55 years after the MLK assassination

“We must revolt against this peace.”

Martin Luther KingMany have noted that August 28, 2023, will be the 60th anniversary of the March on Washington. Incidentally, that date is also the 15th anniversary of the nomination of Barack Obama for the presidency.

But today is 55 years after the MLK assassination. I remember the day extremely well. I’m not particularly prone to conspiracy, but even The Martin Luther King, Jr. Research and Education Institute at Stanford asks the question of who killed the reverend, was more than one person involved, and the like. And my thought: was it a coincidence that he was killed on the first anniversary of his sermon denouncing US military involvement in Vietnam?

Missing the point

I despair that King’s message is often obfuscated. Dr. King campaigned against not just racism but poverty. In his final book, “Where Do We Go From Here: Chaos or Community?”, he wrote:

A true revolution of values will soon look uneasily on the glaring contrast of poverty and wealth.  With righteous indignation, it will look at thousands of working people displaced from their jobs with reduced incomes as a result of automation while the profits of the employers remain intact, and say: ‘This is not just.’ . . . Let us be those creative dissenters who will call our beloved nation to a higher destiny, to a new plateau of compassion, to a more noble expression of humanness.

Yet Census data show an increase in income inequality in the US. Worldwide, the rich keep getting richer. “The top 1 percent seized twice the new wealth as the rest of the world in the past two years.”

So it is absurd when the Christian nationalist founder of Pastors for Trump said he was ‘pretty sure‘ that Martin Luther King Would Have Been a ‘MAGA’ Republican. I’m “pretty sure” Jackson Lahmeyer has heard, at most, one piece of one MLK sermon. For your maximum irritation, readers, go to the link above to see a MAGA hat photoshopped onto an image of King.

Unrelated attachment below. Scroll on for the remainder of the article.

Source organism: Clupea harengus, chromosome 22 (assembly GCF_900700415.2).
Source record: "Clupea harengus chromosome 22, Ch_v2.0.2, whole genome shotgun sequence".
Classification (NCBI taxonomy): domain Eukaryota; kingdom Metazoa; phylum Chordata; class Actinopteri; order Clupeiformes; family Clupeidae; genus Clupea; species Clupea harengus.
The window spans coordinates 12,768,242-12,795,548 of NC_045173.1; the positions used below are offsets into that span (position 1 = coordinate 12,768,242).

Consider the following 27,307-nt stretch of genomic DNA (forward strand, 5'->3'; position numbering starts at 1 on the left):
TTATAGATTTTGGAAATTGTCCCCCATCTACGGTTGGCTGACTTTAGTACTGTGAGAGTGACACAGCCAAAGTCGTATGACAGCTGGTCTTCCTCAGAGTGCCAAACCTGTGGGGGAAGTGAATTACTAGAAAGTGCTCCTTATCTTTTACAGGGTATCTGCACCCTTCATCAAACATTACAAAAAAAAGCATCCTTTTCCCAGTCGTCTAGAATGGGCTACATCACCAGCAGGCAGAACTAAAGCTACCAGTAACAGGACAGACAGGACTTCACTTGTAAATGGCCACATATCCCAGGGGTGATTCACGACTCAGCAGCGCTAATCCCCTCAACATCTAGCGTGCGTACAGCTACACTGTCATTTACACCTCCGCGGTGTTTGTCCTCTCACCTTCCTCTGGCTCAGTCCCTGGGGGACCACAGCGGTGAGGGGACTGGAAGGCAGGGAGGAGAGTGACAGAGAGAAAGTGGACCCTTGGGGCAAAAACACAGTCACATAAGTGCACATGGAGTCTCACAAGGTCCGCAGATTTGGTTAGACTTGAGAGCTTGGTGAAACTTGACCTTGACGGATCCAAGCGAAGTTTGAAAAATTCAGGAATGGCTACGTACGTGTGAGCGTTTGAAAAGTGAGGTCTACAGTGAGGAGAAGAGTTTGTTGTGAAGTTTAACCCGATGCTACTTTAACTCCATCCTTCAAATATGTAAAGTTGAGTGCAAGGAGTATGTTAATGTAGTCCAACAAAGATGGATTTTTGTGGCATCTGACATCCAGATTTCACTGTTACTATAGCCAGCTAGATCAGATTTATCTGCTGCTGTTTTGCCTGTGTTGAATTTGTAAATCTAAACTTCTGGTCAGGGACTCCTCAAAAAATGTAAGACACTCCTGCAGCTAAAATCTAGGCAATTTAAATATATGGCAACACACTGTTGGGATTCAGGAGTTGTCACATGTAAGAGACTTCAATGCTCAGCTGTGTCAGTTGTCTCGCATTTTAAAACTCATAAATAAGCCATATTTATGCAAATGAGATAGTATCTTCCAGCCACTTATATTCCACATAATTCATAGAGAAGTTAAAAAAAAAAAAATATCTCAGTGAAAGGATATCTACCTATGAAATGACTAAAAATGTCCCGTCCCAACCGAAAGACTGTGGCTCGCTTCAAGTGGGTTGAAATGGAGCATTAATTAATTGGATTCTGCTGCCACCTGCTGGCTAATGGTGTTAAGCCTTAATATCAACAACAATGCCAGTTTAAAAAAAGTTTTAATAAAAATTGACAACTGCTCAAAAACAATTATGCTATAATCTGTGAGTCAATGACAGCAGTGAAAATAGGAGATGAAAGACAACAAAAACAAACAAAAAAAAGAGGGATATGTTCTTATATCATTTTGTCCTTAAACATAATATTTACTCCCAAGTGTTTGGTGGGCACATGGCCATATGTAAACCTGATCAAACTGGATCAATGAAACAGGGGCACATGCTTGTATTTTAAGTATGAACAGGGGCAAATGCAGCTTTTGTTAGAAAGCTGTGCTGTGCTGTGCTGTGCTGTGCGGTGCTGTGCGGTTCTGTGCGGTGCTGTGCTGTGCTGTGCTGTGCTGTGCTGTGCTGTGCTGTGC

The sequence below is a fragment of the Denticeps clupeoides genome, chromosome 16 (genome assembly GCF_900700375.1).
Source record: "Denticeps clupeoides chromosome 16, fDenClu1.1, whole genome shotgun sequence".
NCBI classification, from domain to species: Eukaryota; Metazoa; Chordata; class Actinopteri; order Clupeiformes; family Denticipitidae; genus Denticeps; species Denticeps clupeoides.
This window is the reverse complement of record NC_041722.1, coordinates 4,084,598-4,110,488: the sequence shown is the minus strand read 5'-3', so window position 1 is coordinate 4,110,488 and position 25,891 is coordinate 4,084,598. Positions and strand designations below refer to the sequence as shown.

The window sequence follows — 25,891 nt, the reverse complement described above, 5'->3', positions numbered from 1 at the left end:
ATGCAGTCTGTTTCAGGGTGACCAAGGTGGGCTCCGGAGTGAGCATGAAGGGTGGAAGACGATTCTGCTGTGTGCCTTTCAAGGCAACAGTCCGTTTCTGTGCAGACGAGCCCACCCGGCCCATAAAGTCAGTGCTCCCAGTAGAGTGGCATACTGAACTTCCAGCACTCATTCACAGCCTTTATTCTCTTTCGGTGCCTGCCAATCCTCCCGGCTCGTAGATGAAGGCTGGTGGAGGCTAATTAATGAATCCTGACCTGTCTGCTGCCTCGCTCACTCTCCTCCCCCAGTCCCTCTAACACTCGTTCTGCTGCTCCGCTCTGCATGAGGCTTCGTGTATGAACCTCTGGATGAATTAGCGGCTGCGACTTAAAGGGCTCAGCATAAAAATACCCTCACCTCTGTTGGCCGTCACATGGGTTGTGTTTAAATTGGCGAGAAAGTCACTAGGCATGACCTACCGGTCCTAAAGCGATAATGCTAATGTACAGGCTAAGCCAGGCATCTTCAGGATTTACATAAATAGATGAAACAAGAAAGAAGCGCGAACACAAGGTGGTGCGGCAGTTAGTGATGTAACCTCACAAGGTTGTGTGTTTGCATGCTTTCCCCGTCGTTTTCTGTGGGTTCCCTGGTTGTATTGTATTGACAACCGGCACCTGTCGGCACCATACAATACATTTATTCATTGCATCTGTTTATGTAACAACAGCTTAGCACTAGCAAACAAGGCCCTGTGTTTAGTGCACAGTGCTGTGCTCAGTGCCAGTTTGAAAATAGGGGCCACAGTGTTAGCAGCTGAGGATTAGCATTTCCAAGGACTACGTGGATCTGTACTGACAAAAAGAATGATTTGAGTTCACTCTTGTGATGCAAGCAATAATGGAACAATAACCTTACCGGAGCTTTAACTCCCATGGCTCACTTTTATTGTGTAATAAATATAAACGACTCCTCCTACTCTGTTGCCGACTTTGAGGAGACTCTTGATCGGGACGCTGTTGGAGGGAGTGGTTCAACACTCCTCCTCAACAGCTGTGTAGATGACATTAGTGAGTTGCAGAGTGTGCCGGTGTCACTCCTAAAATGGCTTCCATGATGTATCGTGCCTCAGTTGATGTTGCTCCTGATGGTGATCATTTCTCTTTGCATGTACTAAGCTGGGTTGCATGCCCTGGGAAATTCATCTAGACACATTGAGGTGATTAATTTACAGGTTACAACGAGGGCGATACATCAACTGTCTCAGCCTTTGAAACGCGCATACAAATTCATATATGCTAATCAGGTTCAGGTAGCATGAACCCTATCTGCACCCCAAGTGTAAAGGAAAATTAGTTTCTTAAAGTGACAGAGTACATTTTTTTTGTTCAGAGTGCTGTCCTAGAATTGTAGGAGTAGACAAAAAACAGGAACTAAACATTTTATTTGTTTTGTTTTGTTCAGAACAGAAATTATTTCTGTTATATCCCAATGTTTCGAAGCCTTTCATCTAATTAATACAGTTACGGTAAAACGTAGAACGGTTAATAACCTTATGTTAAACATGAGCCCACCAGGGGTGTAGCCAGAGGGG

The AFL-CIO posted on the most recent King holiday: “We must remember him and his words truthfully—far beyond the often-repeated and misused line about skin color and character.

“Most people know Dr. King only as a civil rights leader. But we must remember him as a labor leader who was assassinated while supporting 1,300 Black men in their fight against neglect and abuse at the sanitation strike in Memphis, Tennessee.

“Dr. King is associated with ‘peaceful protest.’ But we must remember his sermon ‘When Peace Becomes Obnoxious.'”

“If peace means a willingness to be exploited economically, dominated politically, humiliated, and segregated, I don’t want peace. So in a passive, non-violent manner, we must revolt against this peace.”

(Coincidentally, I linked to that piece two years ago.)

Really honoring MLK

I recommend to you that you read  Letter from a Birmingham Jail. Peruse his speeches.

If you want to take in I Have A Dream, which was at the March on Washington for Jobs and Freedom – he was an economic warrior  – read or listen to the WHOLE thing; it’s about 17 minutes long.

“There are those who are asking the devotees of civil rights, when will you be satisfied? We can never be satisfied as long as the Negro is the victim of the unspeakable horrors of police brutality…

“It is obvious today that America has defaulted on this promissory note insofar as her citizens of color are concerned. Instead of honoring this sacred obligation, America has given the Negro people a bad check, a check which has come back marked insufficient funds. But we refuse to believe that the bank of justice is bankrupt.”

Then remember, he advised the crowd not to “drink the poisonous wine of hate,” but to use the “way of nonviolence” when taking “direct action” against oppression.

Thugs, supported by the CSPOA


Gov. Gretchen Gretchen (D-MI)

Thugs are usually associated with, er, a certain demographic. For me, when 13 people were charged in a plot to kidnap Michigan Governor Gretchen Whitmer,  the term “thugs” came to mind.

In the spring of 2020, folks with guns gathered in Lansing to decry the governor’s stay-at-home order to try to stop COVID-19. Some brought signs that read ‘Tyrants Get The Rope.”